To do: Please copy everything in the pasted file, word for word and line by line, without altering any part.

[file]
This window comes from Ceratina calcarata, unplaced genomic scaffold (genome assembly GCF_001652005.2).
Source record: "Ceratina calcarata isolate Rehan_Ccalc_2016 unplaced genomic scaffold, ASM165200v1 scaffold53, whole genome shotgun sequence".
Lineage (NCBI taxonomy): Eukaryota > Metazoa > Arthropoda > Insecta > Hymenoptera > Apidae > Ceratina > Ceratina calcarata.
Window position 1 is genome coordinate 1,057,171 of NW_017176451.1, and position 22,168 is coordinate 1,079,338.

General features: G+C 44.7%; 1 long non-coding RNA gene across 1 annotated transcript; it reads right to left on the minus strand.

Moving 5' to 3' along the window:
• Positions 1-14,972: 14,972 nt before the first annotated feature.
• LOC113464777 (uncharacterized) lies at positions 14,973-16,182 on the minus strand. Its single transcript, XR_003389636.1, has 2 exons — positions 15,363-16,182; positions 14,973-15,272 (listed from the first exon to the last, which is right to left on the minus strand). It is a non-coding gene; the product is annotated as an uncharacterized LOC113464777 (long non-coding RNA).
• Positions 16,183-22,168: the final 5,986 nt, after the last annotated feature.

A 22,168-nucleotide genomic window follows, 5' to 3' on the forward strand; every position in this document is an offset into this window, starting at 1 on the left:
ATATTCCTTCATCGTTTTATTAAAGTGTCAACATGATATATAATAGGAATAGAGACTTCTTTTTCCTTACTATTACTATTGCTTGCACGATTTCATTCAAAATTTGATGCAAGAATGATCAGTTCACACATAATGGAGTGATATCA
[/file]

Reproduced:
This window comes from Ceratina calcarata, unplaced genomic scaffold (genome assembly GCF_001652005.2).
Source record: "Ceratina calcarata isolate Rehan_Ccalc_2016 unplaced genomic scaffold, ASM165200v1 scaffold53, whole genome shotgun sequence".
Lineage (NCBI taxonomy): Eukaryota > Metazoa > Arthropoda > Insecta > Hymenoptera > Apidae > Ceratina > Ceratina calcarata.
Window position 1 is genome coordinate 1,057,171 of NW_017176451.1, and position 22,168 is coordinate 1,079,338.

General features: G+C 44.7%; 1 long non-coding RNA gene across 1 annotated transcript; it reads right to left on the minus strand.

Moving 5' to 3' along the window:
• Positions 1-14,972: 14,972 nt before the first annotated feature.
• LOC113464777 (uncharacterized) lies at positions 14,973-16,182 on the minus strand. Its single transcript, XR_003389636.1, has 2 exons — positions 15,363-16,182; positions 14,973-15,272 (listed from the first exon to the last, which is right to left on the minus strand). It is a non-coding gene; the product is annotated as an uncharacterized LOC113464777 (long non-coding RNA).
• Positions 16,183-22,168: the final 5,986 nt, after the last annotated feature.

A 22,168-nucleotide genomic window follows, 5' to 3' on the forward strand; every position in this document is an offset into this window, starting at 1 on the left:
ATATTCCTTCATCGTTTTATTAAAGTGTCAACATGATATATAATAGGAATAGAGACTTCTTTTTCCTTACTATTACTATTGCTTGCACGATTTCATTCAAAATTTGATGCAAGAATGATCAGTTCACACATAATGGAGTGATATCA